Understanding events leading up to and following the Stonewall riots in 1969 is critical for appraising gay culture and gay identity in the U.S. today. I was uniquely positioned to witness what was going on, both before and after, coming to the San Francisco Bay Area in 1966 as a liberal seminarian and journalist with a keen eye to discern the social forces at play.
I am, of course, also gay, and the process of my coming out in that era was also instrumental for my observations.
Much was muddled at the time. It was hard to tell who was who in the midst of events, and much has been clarified only with time. It is, perhaps, a bit simplistic to characterize “hippie free love” as set against “the gay movement,” since it all seemed indistinguishable then, but it reflects what was really going on.
There were two distinct social currents that became deliberately entangled. One was the civil rights movement, including the “War on Poverty,” outgrowths of the humanitarian, progressive currents that emerged from World War II with a new optimism about the advance of human rights, democracy and progress globally.
The other was the opposite, cynical machinations of what President Eisenhower called the “military and industrial complex,” those industrial-financier interests who backed fascism before the war and redoubled their efforts after it.
That latter current was responsible for McCarthyism in the U.S. in the early 1950s and at the same time used its influences in new U.S. domestic intelligence agencies to blunt and reverse progressive impulses in the population.
This covert CIA operation was documented beyond a doubt in U.S. Congressional hearings in the mid-1970s, and included the specific case of the “Merry Pranksters” of Ken Kesey, on the payroll of the CIA when he crisscrossed the U.S. in the 1960s dispensing LSD and anarco-hedonistic philosophy.
These operations utilized unemployed beat poets, Warhol soup can and mad Basquiat graffiti “art,” and more, to diffuse the moral groundings of the progressive movement, advocating radical individualism, amorality, excessive drug use and the mantra to “tune in, turn on and drop out.” Right-wingers at the CIA didn’t create these currents but did push them, and drugs, onto society’s center stage.
Beatniks, hippies and yippies were promoted by some of the most powerful institutions of the time. It was startling to see long-haired hippie group sex and songs praising sodomy and fellatio in the 1968 Broadway hit, “Hair.”
Suddenly this new hippie movement was taking over student protests, and violent clashes occurred between pro-socialist and pro-anarchist student groups in Berkeley and elsewhere, spouting rival slogans at anti-war rallies. It was reminiscent of the “Red and Black” number in the “Les Miserables” musical. I drove to seminary daily along roads lined by armed National Guard troops in those days.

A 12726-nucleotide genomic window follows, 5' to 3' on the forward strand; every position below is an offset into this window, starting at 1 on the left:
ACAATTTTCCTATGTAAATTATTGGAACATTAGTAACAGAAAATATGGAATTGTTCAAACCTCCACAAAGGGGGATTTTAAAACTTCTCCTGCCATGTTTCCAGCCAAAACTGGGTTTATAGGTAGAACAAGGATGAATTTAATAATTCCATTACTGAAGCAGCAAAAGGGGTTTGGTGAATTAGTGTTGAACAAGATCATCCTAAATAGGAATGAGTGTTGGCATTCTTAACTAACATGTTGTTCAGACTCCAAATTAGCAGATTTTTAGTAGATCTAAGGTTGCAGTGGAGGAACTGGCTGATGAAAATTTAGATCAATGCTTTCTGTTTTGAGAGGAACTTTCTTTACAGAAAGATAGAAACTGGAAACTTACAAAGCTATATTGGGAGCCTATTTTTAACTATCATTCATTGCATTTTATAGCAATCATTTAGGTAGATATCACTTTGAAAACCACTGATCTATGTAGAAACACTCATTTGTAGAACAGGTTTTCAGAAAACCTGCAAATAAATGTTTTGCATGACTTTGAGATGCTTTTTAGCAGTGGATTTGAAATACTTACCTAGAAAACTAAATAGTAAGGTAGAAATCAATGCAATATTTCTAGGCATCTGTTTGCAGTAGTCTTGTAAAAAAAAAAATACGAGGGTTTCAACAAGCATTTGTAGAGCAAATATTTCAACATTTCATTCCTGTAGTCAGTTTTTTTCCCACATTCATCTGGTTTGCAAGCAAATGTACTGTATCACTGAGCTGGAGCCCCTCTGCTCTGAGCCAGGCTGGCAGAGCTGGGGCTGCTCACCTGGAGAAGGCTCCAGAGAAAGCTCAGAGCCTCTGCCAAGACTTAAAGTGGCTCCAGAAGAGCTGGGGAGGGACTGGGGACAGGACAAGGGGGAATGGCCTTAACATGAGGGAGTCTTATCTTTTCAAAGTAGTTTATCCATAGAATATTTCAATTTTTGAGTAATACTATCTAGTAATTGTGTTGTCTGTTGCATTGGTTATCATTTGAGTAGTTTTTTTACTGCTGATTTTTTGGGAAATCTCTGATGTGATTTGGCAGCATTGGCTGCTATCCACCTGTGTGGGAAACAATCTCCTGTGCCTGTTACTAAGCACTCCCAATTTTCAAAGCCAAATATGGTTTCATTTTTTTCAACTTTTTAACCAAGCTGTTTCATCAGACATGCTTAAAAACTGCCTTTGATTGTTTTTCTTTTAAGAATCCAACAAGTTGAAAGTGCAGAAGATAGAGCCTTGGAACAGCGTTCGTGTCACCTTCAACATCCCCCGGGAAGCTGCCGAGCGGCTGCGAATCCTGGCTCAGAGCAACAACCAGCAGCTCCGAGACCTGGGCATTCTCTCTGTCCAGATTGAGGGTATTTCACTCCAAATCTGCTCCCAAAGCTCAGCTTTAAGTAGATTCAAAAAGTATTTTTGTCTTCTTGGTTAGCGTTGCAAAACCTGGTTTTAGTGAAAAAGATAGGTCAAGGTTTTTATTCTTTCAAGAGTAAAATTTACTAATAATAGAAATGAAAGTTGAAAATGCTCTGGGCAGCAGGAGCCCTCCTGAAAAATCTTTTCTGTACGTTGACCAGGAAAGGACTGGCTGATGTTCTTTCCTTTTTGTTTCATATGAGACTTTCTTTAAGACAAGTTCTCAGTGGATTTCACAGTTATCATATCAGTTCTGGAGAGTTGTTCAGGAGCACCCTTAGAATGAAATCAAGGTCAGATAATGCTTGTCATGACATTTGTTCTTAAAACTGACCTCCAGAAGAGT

The “Blacks” – referring to shirt and flag colors, not race – were the right-wing anarco-hedonists, perpetrators among other things of nihilistic, radical “sexual freedom” ideology and practice. They exploded with remarkable force and energy onto the national scene during the Kesey-organized “Summer of Love” when enormous hordes of teenagers descended on San Francisco in 1967, accompanied by tons of drugs.
As a seminarian and youth counselor that summer, I encountered this as a license to crude, foul-mouthed and contemptible behavior. There were no principles except the expectation of a nebulous notion of “love” that usually meant an entitlement to get everything, and everyone, for free. Dropping out of jobs and school, signing up for welfare and promoting sexual excess were normative. Suggestions of restraint were denounced as counter-revolutionary. I knew these people very well, and saw how they operated.
Living as street people in big-city urban subcultures was elevated to an ideal. Kesey wrote “One Flew Over the Cuckoo’s Nest” to provide a pretext for then-Governor Ronald Reagan of California to shut down state mental health facilities, driving countless thousands of emotionally-vulnerable people, including young gays, into joblessness and homelessness. The same went for veterans returning from Vietnam.
These trends were boosted by CIA influences in Hollywood, with such films as “Skidoo,” a 1968 pro-hippie film featuring a cache of famous stars. Then in 1969, the year of Stonewall, the first-ever mass media portrayal of an actual homosexual act was embedded into a film that won the Oscar for Best Picture.
“Midnight Cowboy” romanticized down-and-out New York urban street culture, including the depiction of a young man “going down” on a street hustler in a tawdry Times Square movie theater, and throwing up in the men’s room after. I recall how shocking that scene was. Everyone in the theater groaned and gasped.
Some way to introduce gay love to mainstream culture! But it was an integral part of how cynical right wing elements sought to steer the gay movement in the direction of radical, urban hedonism, away from high-minded aspirations for creative, wider social reform.
To be continued.